"I do not believe in you all. You say this and that, and you do not do it; you give your money, and you have done your duty; you praise one another, etc. I do not wonder at it. God has given you ties and anchors to this earth; you have wives and families. I, thank God, have none of them, and am free. Now understand me. If it suit me, I will buy slaves. I will let captured slaves go down to Egypt and not molest them, and I will do what I like, and what God, in His mercy, may direct me to do about domestic slaves; but I will break the neck of slave raids, even if it cost me my life. I will buy slaves for my army; for this purpose I will make soldiers against their will, to enable me to prevent raids. I will do this in the light of day, and defy your resolutions and your actions. Would my heart be broken if I was ousted from this command? Should I regret the eternal camel-riding, the heat, the misery I am forced to witness, the discomforts of everything around my domestic life? Look at my travels in seven months. Thousands of miles on camels, and no hope of rest for another year. You are only called on at intervals to rely on your God; with me I am obliged continually to do so. Find me the man and I will take him as my help who utterly despises money, name, glory, honour; one who never wishes to see his home again; one who looks to God as the Source of good and Controller of evil; one who has a healthy body and energetic spirit, and one who looks on death as a release from misery; and if you cannot find him, then leave me alone. To carry myself is enough for me; I want no other baggage."

Gordon's troubles were not only with English visionaries. The Egyptian officials had always regarded the delegation of supreme powers to him with dislike, and this sentiment became unqualified apprehension when they saw how resolute he was in exercising them. Ismail Pasha was disposed to place unlimited trust in his energetic Governor-General, but he could not but be somewhat influenced by those around him while Gordon was far away. When, therefore, Gordon took into his own hands the power of life and death, and sentenced men to be hanged and shot, he roused that opposition to the highest point of activity, and received repeated remonstrances by telegraph from Cairo. To these he replied firmly, but quietly, that on no other condition could the administration be carried on, and that his authority as Viceroy would be undermined if he could not dispense prompt justice. Notwithstanding all his representations, he never obtained the ratification of his right to pass death sentences; but with that strong will that he showed in every crisis, he announced his determination to act on his own responsibility. On at least two occasions he expresses a feeling of gratification at having caused murderers to be hung.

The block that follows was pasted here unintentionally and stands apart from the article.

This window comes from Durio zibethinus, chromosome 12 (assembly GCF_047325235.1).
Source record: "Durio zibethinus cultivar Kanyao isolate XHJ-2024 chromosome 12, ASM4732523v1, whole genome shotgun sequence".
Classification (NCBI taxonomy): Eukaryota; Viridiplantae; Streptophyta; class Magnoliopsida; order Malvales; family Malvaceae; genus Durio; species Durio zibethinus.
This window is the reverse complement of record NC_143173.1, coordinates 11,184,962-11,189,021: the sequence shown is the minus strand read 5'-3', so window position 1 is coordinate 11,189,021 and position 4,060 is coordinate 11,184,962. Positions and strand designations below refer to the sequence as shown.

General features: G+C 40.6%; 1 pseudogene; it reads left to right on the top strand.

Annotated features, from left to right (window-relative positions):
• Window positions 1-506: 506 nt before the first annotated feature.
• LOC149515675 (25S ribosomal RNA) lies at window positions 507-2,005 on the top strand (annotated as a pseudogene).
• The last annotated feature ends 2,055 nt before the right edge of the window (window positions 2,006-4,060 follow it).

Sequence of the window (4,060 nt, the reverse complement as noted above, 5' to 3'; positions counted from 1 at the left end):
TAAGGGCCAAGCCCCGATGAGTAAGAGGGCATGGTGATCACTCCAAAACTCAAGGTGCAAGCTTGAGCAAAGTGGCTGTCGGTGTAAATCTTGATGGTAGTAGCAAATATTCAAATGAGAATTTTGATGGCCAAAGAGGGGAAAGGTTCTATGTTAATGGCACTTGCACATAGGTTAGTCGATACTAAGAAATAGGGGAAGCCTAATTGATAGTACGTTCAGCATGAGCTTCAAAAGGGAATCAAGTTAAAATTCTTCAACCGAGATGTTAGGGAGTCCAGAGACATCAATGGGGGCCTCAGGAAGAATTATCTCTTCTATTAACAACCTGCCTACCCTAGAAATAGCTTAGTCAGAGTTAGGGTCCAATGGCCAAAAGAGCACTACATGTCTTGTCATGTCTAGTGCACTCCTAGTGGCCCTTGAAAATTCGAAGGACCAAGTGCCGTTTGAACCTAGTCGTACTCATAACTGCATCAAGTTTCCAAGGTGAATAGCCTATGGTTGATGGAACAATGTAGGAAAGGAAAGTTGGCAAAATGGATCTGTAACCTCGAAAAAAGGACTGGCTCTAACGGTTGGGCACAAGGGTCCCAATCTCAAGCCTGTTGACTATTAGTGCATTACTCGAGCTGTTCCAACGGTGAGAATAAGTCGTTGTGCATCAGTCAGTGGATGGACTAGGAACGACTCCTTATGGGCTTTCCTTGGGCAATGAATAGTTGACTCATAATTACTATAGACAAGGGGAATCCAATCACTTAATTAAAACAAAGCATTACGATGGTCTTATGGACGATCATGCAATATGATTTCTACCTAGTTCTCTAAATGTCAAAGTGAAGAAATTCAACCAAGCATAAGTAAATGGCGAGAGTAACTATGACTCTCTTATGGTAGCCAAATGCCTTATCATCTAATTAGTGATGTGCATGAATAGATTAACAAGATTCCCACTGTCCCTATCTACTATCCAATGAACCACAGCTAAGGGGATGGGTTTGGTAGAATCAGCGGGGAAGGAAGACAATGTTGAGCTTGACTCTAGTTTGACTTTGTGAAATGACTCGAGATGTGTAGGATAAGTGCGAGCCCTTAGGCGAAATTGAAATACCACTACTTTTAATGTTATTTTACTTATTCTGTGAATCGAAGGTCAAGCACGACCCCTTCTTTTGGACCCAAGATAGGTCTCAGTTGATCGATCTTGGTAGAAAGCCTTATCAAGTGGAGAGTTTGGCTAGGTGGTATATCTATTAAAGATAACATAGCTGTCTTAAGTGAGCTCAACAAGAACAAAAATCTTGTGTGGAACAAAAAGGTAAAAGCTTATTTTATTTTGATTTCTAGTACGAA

This is a suitable moment to lay stress on the true views Gordon held on the subject of bloodshed. While averse to all warfare by disposition, and without the smallest trace of what might be called the military spirit, General Gordon had none of that timid and unreasoning shrinking from taking life, which is often cruel and always cowardly. He punished the guilty without the least false compunction, even with a death sentence, and if necessity left no choice, he would have executed that sentence himself, provided he was quite convinced of its justice. As a rule, he went unarmed in the Soudan, as in China; but there were exceptions, and on at least one occasion he took an active and decisive part in a conflict. He was being attacked by one of the tribes, and his men were firing wildly and without result. Then Gordon snatched a rifle from one of his men, and firing at the hostile leader, killed him. There are at least two other incidents that will show him in a light that many of his admirers would keep suppressed, but that bring out his human nature. A clumsy servant fired off his heavy duck-gun close to his head, and Gordon very naturally gave him a smart box on the ears which the fellow would remember for a week. Excited by the misery of a slave-gang, he asked the boy in charge of them to whom they belonged, and as he hesitated, he struck him across the face with his whip. Gordon's comment on this act is that it was "cruel and cowardly, but he was enraged, and could not help it." One feels on reading this that one would have done so oneself, and that, after all, Gordon was a man, and not a spiritual abstraction.